In the summer of 1784, Joshua Reynolds exhibited A Nymph and Cupid (Fig.1) at the Royal Academy’s annual exhibition. This work stood out because, unlike Reynolds’s fifteen other works on display, it was a portrait not of a prominent living individual but of an anonymous mythological creature. Visitors delighted in the nymph’s unusual pose and coquettish gaze. As one reviewer put it, the ‘power’ of the one visible eye is ‘doubled’ by the arm that conceals the other. An unresolved oscillation between the poles of visible and invisible, modesty and immodesty, is the real subject of this painting. As Reynolds pointed out, the figure is only ‘half-consenting’ to the spectator’s enjoyment of her semi-naked torso.
This nymph gave form to conceptions of erotic imagination that, in Britain during the closing decades of the 18th century, began to enjoy a new-found cultural legitimacy. Popularised in many print reproductions, the sensuality of Reynolds’s painting set a precedent for an art rooted in the hidden world of passion. In a period of revolution and conflict, it was images like this, and the figure of the nymph more generally, that were placed in opposition to art marked by contemporary realities.
Around the time of the 1784 exhibition, the long-established understanding that history painting ought to perform a moral function was starting to disintegrate. Offering a beauty that celebrated the body as a site of pleasure, the nymph’s symbolism was morally ambiguous. She stood as the antithesis of reason, rationality, heroism and monumental representations of antiquity. This kind of classicism could be aligned with physical experiences instinctive in all humankind, at least theoretically so. While still an ancient character and thus elevated above mortal flesh, the nymph allegorised the naturalness of desire and the sexual sensitivity of the mind.
During this period the idea of the erotic imagination emerged, influenced by contemporaneous medical literature as well as art, poetry and music. While in European culture the nymph had long functioned as a pastoral stereotype in the representation and idealisation of otherwise illicit themes, in late 18th- and early 19th-century Britain she acquired a distinct meaning which Bodies of Nature seeks to illuminate.
Nymphs and nymphomania
Today, the idea of the nymphomaniac may be more familiar than the nymph of classical mythology. Nymphomaniac, Danish director Lars von Trier’s recent two-part film, has been criticised for its graphic portrayal of female sex addiction. Von Trier suggests that there is no nymph in nymphomaniac, that the subtle, complex and dynamic significance of the former term has been drained from popular understandings of the disorder he takes for his title.
When, in 1771, a short book entitled La Nymphomanie, ou Traité de la fureur utérine was first published in Amsterdam the imagination was credited as the main cause of uncontrollable sexual urges in women, from ‘debauched girls’ to ‘married women’ and ‘young widows’. Written by French physician J.D.T. de Bienville, this quasi-scientific book, the first full-length discussion of female desire gone awry, argues that nymphomania begins in the mind, and is thus shrouded in secrecy. It ‘lurks’, writes the author, ‘under the imposing outside of an apparent calm, and frequently hath acquired a dangerous nature, when not only its progress, but its beginnings elude our perception.’ This ‘disease’ was thought to operate in terms similar to the nymphs of pagan Greek theology: by evading sight and blurring the line between imagination and reality. As alluded to in the writings of Plato and other classical authors, if mortal man happened to catch a glimpse of a nymph he might catch nympholepsy, a kind of epileptic frenzy not unlike the final stages of de Bienville’s nymphomania. Where von Trier is explicit enough to meet the demands of increasingly desensitised audiences, de Bienville before him was fixated on the unseen, the interior of the body, what occurs beneath the surface of the tangible.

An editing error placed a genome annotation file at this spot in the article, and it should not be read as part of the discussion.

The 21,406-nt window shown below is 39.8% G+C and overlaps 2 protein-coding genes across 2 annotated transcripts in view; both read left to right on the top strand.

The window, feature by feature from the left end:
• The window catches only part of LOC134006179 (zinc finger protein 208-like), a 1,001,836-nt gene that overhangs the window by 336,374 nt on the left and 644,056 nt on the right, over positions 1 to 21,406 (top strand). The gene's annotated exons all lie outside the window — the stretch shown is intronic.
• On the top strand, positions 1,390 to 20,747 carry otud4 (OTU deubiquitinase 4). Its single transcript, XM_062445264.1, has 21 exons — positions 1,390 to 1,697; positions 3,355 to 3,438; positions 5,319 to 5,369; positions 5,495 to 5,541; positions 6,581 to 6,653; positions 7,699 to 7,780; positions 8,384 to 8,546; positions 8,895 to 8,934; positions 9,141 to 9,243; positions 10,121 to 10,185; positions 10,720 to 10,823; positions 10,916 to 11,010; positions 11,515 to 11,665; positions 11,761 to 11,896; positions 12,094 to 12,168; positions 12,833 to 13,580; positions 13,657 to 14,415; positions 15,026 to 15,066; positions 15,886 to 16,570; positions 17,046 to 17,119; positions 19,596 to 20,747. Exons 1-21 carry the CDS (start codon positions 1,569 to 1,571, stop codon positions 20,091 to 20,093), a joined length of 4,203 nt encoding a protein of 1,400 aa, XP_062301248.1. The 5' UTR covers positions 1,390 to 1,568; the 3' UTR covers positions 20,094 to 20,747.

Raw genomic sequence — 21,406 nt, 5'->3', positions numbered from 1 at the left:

De Bienville’s emphasis on the imagination influenced approaches to the concept of erotic feeling in and beyond the late-18th and early-19th nineteenth centuries. An English version of de Bienville’s text appeared in London in 1775, translated by Edward Sloane Wilmot, also a physician, under the title Nymphomania, or, a Dissertation Concerning the Furor Uterinus. Soon after publication it was reviewed in several journals. Most critics were sceptical, one dismissing it as nothing more than a hypocritically racy ‘medical romance’. By the early-19th century, however, Nymphomania appears to have commanded more authority. In 1802, an author writing in The Scots Magazine referred to the publication as scientific evidence for the corruptibility of the imagination by literary romances. Along with ‘amorous songs’, de Bienville had blamed ‘luxurious novels’ for inciting the passions and conjuring mental images that could cause insanity. Bienville’s book seems to have lent a scientific basis to the notion that the imagination, particularly that of the vulnerable female, could be sexually aroused by external stimuli. In the years surrounding the publication of this text, scientific writing remained reliant on poetic language: the flourishes and fancy soon to be confined to literature. In turn, de Bienville’s argument contributed to the question of how sexual desire could be represented in works of art.